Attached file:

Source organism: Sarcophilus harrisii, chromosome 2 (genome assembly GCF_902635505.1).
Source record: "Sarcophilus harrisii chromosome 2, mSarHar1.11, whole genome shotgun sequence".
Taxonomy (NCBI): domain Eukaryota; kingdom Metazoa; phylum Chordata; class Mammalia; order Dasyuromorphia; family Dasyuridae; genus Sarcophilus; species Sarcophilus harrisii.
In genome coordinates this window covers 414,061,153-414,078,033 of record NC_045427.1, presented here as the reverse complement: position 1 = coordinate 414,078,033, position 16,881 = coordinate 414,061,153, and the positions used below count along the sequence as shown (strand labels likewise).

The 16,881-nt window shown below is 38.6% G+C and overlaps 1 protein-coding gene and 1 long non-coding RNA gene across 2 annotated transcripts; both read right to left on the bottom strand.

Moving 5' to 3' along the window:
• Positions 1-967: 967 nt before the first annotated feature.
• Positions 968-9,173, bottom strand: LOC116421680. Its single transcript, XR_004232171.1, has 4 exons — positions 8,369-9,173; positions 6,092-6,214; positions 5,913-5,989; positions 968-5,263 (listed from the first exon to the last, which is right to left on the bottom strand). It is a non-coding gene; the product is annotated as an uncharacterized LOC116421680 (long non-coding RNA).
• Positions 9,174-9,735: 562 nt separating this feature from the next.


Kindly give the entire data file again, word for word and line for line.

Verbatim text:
Source organism: Sarcophilus harrisii, chromosome 2 (genome assembly GCF_902635505.1).
Source record: "Sarcophilus harrisii chromosome 2, mSarHar1.11, whole genome shotgun sequence".
Taxonomy (NCBI): domain Eukaryota; kingdom Metazoa; phylum Chordata; class Mammalia; order Dasyuromorphia; family Dasyuridae; genus Sarcophilus; species Sarcophilus harrisii.
In genome coordinates this window covers 414,061,153-414,078,033 of record NC_045427.1, presented here as the reverse complement: position 1 = coordinate 414,078,033, position 16,881 = coordinate 414,061,153, and the positions used below count along the sequence as shown (strand labels likewise).

The 16,881-nt window shown below is 38.6% G+C and overlaps 1 protein-coding gene and 1 long non-coding RNA gene across 2 annotated transcripts; both read right to left on the bottom strand.

Moving 5' to 3' along the window:
• Positions 1-967: 967 nt before the first annotated feature.
• Positions 968-9,173, bottom strand: LOC116421680. Its single transcript, XR_004232171.1, has 4 exons — positions 8,369-9,173; positions 6,092-6,214; positions 5,913-5,989; positions 968-5,263 (listed from the first exon to the last, which is right to left on the bottom strand). It is a non-coding gene; the product is annotated as an uncharacterized LOC116421680 (long non-coding RNA).
• Positions 9,174-9,735: 562 nt separating this feature from the next.